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January 6, 2020

USAF, US Navy and industry discuss physiological sensors development

The US Air Force Research Laboratory (AFRL) has hosted an industry day to brief industry about the need for sensors to reduce physiological episodes in pilots.

The US Air Force Research Laboratory (AFRL) has hosted an industry day to brief industry about the need for sensors to reduce physiological episodes in pilots.

More than 150 members from the US Air Force (USAF), US Navy and industry took part in the inaugural Physiological Episodes Mitigation Technology Summit and Industry Day conducted in Dayton, Ohio, US.

At the event, participants discussed the research and development of sensors to collect physiological data from pilots.

The USAF and US Navy intend to develop sensors that are capable of gathering data from pilots before, during and after a flight.

USAF Physiological Episodes Action Team (PEAT) lead Brigadier General Gregor Leist said: “Efforts surrounding this issue are really driven by the nature of the challenge. It’s a safety-critical issue, and we need to throw everything we can at this and find the root, if there is a root, for the safety of our pilots.”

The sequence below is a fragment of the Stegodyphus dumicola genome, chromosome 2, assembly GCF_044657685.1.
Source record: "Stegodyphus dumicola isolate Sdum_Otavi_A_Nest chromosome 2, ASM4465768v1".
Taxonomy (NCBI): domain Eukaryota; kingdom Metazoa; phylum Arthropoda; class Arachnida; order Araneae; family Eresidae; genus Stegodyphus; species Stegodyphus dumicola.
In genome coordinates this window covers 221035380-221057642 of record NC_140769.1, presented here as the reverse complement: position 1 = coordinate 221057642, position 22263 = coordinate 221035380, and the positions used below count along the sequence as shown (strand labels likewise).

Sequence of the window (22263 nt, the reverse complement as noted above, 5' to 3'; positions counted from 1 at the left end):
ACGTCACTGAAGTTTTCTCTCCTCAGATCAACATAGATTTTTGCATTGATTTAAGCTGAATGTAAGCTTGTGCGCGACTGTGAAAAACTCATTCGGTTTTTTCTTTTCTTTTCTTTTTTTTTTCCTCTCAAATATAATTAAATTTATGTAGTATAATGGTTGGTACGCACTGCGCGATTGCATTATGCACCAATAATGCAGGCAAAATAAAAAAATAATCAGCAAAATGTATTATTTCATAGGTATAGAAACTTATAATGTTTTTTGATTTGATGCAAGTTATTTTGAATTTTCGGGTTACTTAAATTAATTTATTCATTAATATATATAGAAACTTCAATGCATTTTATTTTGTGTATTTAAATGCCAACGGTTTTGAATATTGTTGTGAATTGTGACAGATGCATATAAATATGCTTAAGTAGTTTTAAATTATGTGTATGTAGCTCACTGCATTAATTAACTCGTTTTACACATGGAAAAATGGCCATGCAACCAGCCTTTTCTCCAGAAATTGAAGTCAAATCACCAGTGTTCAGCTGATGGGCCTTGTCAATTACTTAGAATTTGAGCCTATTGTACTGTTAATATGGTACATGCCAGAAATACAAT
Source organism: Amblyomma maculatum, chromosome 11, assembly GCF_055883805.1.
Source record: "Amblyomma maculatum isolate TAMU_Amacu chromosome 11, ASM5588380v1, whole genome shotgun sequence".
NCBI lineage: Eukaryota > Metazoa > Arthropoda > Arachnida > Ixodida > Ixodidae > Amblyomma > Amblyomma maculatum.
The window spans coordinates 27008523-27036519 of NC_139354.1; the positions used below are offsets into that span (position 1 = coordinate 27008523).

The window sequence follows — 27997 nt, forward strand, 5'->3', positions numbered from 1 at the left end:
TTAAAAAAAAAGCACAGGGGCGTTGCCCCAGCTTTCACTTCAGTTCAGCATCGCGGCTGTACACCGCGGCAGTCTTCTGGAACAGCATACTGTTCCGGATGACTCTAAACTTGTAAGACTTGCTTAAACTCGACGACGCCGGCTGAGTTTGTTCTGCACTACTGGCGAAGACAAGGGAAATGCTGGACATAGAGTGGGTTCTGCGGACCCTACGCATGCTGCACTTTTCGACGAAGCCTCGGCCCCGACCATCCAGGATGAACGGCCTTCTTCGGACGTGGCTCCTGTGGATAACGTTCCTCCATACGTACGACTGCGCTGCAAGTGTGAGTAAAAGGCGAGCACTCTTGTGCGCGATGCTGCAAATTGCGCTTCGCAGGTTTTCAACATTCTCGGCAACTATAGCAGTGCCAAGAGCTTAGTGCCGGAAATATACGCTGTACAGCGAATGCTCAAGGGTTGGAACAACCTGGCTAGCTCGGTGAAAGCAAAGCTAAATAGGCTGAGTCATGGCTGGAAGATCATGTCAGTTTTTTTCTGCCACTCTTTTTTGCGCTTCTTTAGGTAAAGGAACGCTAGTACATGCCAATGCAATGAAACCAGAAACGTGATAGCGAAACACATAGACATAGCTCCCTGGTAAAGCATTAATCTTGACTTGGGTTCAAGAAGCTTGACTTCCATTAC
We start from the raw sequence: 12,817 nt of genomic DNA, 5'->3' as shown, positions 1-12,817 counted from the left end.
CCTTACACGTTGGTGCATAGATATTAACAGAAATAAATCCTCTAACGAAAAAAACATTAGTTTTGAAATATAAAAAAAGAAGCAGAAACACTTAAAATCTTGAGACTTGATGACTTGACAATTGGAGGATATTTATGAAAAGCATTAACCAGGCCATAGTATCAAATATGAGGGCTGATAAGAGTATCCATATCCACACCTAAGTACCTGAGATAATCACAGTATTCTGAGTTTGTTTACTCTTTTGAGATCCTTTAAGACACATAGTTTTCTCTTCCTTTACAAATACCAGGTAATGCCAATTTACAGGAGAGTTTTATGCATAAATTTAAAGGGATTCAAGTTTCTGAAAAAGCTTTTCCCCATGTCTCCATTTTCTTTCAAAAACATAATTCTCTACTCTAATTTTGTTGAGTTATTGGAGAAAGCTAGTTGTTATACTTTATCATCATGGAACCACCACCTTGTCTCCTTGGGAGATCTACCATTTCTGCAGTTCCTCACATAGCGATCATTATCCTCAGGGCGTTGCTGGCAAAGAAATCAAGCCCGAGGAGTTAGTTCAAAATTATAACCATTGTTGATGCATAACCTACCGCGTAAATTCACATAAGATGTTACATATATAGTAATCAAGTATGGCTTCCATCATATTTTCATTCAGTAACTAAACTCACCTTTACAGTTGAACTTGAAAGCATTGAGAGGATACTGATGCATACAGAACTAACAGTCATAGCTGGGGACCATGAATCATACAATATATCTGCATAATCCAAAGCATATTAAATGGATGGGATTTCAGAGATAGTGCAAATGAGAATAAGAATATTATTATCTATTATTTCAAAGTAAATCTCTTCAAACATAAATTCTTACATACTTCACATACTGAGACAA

Both the airforce and navy established PEATs to address the spike in the rate of physiological episodes. The services have been working with each other to share data and research.

Leist added: “What really drove a lot of the airforce activities for this was the T-6 trainer and the steep rise in air breathing-associated physiological episodes.

“We’ve been partnering continuously with the navy, sharing data in both directions so we’re not duplicating efforts, and have the defence department’s best working this.”

The PEATs used different sensors to collect aircraft data. The effort was aimed at accurately characterising the breathing and pressurisation systems to understand the cause for physiologic episodes.

AFRL sensors development team lead Dr James Christensen said: “The Integrated Cockpit Sensing programme aims to identify best-of-breed sensors for near-term operational implementation while defining an architecture, which will allow the airforce to continually add or upgrade the best sensing capability to prevent and/or mitigate the effects of physiological events.”

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